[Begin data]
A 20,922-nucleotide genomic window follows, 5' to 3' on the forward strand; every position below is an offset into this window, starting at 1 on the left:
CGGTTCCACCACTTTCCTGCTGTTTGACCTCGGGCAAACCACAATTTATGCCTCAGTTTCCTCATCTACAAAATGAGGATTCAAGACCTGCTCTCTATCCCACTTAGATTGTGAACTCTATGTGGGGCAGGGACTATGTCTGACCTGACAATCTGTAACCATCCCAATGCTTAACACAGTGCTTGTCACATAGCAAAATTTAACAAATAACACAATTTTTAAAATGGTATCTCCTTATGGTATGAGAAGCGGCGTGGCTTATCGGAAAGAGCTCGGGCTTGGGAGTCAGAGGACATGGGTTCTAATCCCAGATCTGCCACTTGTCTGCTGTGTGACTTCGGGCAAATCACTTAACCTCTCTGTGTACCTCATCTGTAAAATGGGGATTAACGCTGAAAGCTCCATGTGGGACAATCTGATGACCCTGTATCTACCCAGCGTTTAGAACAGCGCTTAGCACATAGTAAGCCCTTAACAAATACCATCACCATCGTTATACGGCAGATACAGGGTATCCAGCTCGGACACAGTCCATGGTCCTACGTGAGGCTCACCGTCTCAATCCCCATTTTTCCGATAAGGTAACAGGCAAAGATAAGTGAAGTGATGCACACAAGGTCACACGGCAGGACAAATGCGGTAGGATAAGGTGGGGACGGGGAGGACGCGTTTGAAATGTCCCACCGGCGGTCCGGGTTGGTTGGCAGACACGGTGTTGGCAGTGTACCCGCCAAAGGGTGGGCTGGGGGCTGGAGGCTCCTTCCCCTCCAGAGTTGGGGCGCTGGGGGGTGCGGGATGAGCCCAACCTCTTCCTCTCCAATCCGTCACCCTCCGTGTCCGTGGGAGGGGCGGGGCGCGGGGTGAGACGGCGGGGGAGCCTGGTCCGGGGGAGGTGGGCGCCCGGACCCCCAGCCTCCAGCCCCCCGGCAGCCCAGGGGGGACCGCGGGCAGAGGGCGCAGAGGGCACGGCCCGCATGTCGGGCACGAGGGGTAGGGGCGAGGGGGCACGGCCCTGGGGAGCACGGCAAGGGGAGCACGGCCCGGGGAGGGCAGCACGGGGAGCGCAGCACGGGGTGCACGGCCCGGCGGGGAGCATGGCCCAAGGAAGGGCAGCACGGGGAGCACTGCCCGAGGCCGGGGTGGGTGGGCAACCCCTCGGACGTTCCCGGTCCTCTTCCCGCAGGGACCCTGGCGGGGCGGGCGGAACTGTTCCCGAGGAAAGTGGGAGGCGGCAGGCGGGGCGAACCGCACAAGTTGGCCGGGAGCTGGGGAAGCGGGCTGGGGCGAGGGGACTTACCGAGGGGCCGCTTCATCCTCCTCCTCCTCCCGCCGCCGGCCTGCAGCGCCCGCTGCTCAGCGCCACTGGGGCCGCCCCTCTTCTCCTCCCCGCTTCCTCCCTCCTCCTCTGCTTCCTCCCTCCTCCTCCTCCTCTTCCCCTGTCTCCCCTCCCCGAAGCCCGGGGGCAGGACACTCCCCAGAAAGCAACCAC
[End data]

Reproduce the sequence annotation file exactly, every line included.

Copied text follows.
A 20,922-nucleotide genomic window follows, 5' to 3' on the forward strand; every position below is an offset into this window, starting at 1 on the left:
CGGTTCCACCACTTTCCTGCTGTTTGACCTCGGGCAAACCACAATTTATGCCTCAGTTTCCTCATCTACAAAATGAGGATTCAAGACCTGCTCTCTATCCCACTTAGATTGTGAACTCTATGTGGGGCAGGGACTATGTCTGACCTGACAATCTGTAACCATCCCAATGCTTAACACAGTGCTTGTCACATAGCAAAATTTAACAAATAACACAATTTTTAAAATGGTATCTCCTTATGGTATGAGAAGCGGCGTGGCTTATCGGAAAGAGCTCGGGCTTGGGAGTCAGAGGACATGGGTTCTAATCCCAGATCTGCCACTTGTCTGCTGTGTGACTTCGGGCAAATCACTTAACCTCTCTGTGTACCTCATCTGTAAAATGGGGATTAACGCTGAAAGCTCCATGTGGGACAATCTGATGACCCTGTATCTACCCAGCGTTTAGAACAGCGCTTAGCACATAGTAAGCCCTTAACAAATACCATCACCATCGTTATACGGCAGATACAGGGTATCCAGCTCGGACACAGTCCATGGTCCTACGTGAGGCTCACCGTCTCAATCCCCATTTTTCCGATAAGGTAACAGGCAAAGATAAGTGAAGTGATGCACACAAGGTCACACGGCAGGACAAATGCGGTAGGATAAGGTGGGGACGGGGAGGACGCGTTTGAAATGTCCCACCGGCGGTCCGGGTTGGTTGGCAGACACGGTGTTGGCAGTGTACCCGCCAAAGGGTGGGCTGGGGGCTGGAGGCTCCTTCCCCTCCAGAGTTGGGGCGCTGGGGGGTGCGGGATGAGCCCAACCTCTTCCTCTCCAATCCGTCACCCTCCGTGTCCGTGGGAGGGGCGGGGCGCGGGGTGAGACGGCGGGGGAGCCTGGTCCGGGGGAGGTGGGCGCCCGGACCCCCAGCCTCCAGCCCCCCGGCAGCCCAGGGGGGACCGCGGGCAGAGGGCGCAGAGGGCACGGCCCGCATGTCGGGCACGAGGGGTAGGGGCGAGGGGGCACGGCCCTGGGGAGCACGGCAAGGGGAGCACGGCCCGGGGAGGGCAGCACGGGGAGCGCAGCACGGGGTGCACGGCCCGGCGGGGAGCATGGCCCAAGGAAGGGCAGCACGGGGAGCACTGCCCGAGGCCGGGGTGGGTGGGCAACCCCTCGGACGTTCCCGGTCCTCTTCCCGCAGGGACCCTGGCGGGGCGGGCGGAACTGTTCCCGAGGAAAGTGGGAGGCGGCAGGCGGGGCGAACCGCACAAGTTGGCCGGGAGCTGGGGAAGCGGGCTGGGGCGAGGGGACTTACCGAGGGGCCGCTTCATCCTCCTCCTCCTCCCGCCGCCGGCCTGCAGCGCCCGCTGCTCAGCGCCACTGGGGCCGCCCCTCTTCTCCTCCCCGCTTCCTCCCTCCTCCTCTGCTTCCTCCCTCCTCCTCCTCCTCTTCCCCTGTCTCCCCTCCCCGAAGCCCGGGGGCAGGACACTCCCCAGAAAGCAACCAC